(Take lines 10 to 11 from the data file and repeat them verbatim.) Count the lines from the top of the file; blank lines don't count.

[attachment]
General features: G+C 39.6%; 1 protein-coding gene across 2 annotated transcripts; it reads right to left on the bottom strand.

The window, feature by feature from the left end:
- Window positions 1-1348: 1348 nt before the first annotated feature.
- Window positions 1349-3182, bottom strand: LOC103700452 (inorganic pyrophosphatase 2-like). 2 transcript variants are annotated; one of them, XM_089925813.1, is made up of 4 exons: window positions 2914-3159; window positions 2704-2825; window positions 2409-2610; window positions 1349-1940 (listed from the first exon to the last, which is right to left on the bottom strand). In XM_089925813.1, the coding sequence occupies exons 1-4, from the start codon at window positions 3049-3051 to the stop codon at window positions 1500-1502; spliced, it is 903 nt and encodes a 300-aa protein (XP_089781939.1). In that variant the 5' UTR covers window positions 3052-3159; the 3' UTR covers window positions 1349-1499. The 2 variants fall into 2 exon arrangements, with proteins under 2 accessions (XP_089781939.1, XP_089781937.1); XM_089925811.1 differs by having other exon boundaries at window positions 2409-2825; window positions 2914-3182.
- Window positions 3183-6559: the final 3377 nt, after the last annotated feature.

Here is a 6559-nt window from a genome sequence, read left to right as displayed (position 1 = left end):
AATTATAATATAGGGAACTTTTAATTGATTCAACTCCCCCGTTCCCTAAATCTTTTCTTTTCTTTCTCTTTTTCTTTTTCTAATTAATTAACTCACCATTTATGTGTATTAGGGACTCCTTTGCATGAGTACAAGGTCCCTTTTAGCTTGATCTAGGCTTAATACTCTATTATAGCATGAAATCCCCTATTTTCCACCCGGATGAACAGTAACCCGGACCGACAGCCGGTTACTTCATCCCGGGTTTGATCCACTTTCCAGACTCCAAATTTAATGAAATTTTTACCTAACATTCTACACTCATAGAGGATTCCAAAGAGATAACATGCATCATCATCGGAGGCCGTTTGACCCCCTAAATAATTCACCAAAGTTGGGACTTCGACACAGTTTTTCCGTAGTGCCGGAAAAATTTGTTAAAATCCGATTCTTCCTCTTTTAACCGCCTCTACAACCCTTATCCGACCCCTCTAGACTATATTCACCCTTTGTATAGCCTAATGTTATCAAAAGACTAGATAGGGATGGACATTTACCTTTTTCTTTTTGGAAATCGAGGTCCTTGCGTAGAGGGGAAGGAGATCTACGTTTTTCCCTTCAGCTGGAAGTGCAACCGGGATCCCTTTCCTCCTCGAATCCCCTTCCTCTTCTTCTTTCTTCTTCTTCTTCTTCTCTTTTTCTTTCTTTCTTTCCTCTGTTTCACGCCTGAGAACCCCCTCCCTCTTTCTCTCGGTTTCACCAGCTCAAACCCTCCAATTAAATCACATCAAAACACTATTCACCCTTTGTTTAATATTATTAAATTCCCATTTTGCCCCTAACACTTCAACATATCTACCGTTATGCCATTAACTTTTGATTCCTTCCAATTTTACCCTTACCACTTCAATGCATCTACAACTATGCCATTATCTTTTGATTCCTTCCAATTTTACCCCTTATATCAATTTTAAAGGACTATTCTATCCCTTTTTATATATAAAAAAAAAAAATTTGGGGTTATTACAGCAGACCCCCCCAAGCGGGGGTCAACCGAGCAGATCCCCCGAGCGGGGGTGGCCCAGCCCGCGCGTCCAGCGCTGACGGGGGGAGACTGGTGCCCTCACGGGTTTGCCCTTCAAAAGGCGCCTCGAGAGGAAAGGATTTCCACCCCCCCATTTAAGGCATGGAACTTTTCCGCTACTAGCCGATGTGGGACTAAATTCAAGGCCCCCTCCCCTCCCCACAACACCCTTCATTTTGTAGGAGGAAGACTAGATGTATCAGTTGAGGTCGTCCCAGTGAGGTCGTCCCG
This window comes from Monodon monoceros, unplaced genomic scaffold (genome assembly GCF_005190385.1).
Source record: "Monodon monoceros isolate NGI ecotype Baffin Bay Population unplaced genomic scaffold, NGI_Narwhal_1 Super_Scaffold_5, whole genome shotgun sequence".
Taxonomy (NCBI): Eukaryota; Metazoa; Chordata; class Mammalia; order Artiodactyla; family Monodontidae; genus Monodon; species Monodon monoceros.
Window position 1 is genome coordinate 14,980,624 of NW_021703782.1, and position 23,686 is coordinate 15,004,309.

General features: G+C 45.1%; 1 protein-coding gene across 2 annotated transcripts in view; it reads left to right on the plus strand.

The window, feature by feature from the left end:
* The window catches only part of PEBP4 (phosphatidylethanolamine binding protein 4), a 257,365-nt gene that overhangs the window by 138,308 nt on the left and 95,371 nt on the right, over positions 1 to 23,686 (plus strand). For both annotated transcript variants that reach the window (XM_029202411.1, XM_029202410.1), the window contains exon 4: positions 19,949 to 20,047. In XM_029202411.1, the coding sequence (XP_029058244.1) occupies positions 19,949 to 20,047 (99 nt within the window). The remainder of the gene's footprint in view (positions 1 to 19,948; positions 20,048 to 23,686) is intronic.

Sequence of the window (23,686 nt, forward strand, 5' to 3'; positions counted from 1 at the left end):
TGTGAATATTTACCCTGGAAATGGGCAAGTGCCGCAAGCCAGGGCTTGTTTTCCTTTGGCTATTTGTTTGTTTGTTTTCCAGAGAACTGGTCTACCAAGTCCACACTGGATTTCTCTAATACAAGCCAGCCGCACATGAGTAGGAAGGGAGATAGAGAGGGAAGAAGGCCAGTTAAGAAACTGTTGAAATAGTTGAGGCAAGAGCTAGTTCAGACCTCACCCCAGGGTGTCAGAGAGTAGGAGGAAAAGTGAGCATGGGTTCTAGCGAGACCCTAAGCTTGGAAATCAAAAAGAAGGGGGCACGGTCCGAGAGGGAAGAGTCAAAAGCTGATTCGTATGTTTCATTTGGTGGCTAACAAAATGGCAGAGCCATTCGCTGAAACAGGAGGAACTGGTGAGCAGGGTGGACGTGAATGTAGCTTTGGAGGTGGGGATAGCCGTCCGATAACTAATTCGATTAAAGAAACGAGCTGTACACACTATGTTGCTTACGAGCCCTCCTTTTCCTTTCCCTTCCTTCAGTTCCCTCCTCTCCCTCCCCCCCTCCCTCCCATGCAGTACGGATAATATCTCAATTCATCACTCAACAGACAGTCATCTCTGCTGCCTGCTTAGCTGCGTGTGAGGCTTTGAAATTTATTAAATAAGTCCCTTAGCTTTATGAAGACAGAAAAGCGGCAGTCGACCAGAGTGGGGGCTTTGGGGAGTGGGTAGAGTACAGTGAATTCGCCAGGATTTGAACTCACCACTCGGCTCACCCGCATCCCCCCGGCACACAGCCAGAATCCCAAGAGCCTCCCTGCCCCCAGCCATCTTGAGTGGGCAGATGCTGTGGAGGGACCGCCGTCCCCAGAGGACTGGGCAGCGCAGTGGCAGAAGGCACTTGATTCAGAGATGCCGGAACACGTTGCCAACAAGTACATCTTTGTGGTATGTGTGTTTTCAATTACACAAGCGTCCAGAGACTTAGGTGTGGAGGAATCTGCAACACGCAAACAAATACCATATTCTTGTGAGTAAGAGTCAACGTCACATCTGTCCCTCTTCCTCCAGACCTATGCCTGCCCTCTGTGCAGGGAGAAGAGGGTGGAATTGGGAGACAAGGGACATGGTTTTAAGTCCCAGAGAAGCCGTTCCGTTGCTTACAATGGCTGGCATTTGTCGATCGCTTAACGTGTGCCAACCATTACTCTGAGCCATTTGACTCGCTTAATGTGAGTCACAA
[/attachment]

Taxonomy (NCBI): Eukaryota; Metazoa; Chordata; class Mammalia; order Artiodactyla; family Monodontidae; genus Monodon; species Monodon monoceros.
Window position 1 is genome coordinate 14,980,624 of NW_021703782.1, and position 23,686 is coordinate 15,004,309.